I’ve been so busy writing my newest book, The 15 Minute Back Pain Solution, that time just slipped away from me. As I was doing my last proofing before it goes to the editor, I was reading about how muscles are affected when you sprain your ankle or break a bone. It’s important information, and is totally overlooked by the medical community when either of those situations occur. So, I decided I’d share it with you.
The Effect of Sprains on Muscles
When you sprain your ankle the muscles of your lower leg get totally overstretched (peroneals) and snap back into multiple spasms, or totally contracted (tibialis anterior) and stay in the shortened length preventing you from moving your foot. Since both of these muscles insert into the arch of your foot, you will feel terrible pain in your foot.
Plus, the tendons of both muscles run under a ligament that wraps around the front and sides of your ankle, so when they are tight they are pressing the tendon right up into the underside of the ligament, and it feels like a razor blade cutting into your tendon. To compound the problem, these muscles are responsible for all side-to-side movements you make with your ankle, you won’t be able to move your ankle in any direction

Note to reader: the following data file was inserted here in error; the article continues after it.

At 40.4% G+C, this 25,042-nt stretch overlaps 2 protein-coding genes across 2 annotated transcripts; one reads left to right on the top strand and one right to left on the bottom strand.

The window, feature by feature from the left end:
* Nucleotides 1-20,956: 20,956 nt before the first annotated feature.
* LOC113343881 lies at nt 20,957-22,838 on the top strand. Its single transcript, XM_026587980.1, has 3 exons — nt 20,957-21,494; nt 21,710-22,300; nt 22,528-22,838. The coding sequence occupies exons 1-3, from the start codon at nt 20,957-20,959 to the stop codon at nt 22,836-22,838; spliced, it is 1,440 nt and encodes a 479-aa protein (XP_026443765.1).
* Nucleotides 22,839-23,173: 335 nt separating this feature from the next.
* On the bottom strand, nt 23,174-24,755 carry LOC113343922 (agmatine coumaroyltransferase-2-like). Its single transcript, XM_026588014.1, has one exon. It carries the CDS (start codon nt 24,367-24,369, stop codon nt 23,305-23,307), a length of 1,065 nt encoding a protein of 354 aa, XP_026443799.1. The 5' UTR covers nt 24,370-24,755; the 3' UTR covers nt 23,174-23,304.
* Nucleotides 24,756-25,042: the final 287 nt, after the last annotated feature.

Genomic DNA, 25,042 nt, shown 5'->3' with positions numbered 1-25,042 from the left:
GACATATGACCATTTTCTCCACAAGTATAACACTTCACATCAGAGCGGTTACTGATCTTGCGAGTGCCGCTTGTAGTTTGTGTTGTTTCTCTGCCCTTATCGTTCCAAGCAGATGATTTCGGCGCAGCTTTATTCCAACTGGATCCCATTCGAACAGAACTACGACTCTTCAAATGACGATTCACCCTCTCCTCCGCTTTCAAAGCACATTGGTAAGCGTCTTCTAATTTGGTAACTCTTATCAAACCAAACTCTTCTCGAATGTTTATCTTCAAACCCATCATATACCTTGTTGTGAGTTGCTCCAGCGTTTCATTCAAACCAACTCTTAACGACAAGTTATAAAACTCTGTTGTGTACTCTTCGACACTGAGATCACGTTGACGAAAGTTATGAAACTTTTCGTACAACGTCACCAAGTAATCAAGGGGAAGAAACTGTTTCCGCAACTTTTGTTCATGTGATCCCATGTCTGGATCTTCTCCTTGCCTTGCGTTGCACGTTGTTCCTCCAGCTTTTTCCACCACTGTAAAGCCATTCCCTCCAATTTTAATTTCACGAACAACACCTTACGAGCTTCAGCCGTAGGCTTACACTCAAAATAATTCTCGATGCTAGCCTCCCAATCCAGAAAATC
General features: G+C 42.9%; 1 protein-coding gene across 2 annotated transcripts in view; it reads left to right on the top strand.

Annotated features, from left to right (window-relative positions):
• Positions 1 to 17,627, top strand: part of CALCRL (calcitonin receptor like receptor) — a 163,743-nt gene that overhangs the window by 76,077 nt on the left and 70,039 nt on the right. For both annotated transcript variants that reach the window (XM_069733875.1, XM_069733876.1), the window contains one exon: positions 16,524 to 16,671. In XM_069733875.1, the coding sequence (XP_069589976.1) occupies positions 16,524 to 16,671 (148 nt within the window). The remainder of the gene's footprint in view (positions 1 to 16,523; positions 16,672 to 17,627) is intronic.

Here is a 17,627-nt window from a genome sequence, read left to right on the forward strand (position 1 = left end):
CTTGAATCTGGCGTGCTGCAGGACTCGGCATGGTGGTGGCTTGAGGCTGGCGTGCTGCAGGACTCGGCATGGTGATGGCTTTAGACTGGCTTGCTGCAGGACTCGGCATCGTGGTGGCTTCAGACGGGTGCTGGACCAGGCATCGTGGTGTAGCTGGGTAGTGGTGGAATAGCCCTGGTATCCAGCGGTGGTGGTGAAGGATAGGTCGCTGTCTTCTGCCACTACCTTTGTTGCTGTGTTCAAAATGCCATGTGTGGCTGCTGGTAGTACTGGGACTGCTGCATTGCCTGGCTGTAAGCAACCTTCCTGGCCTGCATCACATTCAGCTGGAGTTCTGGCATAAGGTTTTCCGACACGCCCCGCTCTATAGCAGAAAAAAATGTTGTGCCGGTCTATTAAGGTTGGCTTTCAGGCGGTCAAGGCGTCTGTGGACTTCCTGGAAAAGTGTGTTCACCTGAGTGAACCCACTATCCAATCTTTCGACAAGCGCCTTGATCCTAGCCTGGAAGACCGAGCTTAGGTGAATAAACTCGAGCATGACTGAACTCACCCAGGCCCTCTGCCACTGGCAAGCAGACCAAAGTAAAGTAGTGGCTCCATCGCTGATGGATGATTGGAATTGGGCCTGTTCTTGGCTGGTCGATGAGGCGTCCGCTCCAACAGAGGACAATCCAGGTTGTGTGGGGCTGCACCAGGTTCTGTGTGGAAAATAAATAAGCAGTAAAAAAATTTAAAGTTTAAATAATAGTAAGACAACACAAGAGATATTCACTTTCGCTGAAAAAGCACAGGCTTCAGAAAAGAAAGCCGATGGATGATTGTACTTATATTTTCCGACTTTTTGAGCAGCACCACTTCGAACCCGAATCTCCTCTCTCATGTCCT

The muscles of your calf (gastrocnemius and soleus) insert into your heel and lift your heel up so you can stand on your toes. As you are spraining your ankle, these muscles will also go into spasm, pulling your heel up, but the other two muscles are pulling in a way that will make the calf muscles need to lengthen, but they can’t because of the spasms.
You are feeling pain in your ankle and the pressure is causing swelling of your entire ankle and foot. It’s right to put ice on your ankle because there was other damage caused by the sprain, but the primary problem, your lower leg, is rarely every considered as a part of the problem. Yet it is a huge part of the problem.
I imagine you already have my book, Treat Yourself to Pain-Free Living. I suggest you go to the lower leg chapter and look for the treatments for these muscles. They are easy to do, but do go slowly at first as they will be very sore. You can gradually build up the pressure as you force toxins out of the muscles and they begin to respond. The odds are excellent that in 24-48 hours you’ll be walking normally again.
Next week I’ll write about how a broken bone makes your muscles snap to their shortest length – and stay there permanently. You can have pain many years after your bone is healed because of these tight muscles. But, more of that next week.
Wishing you well,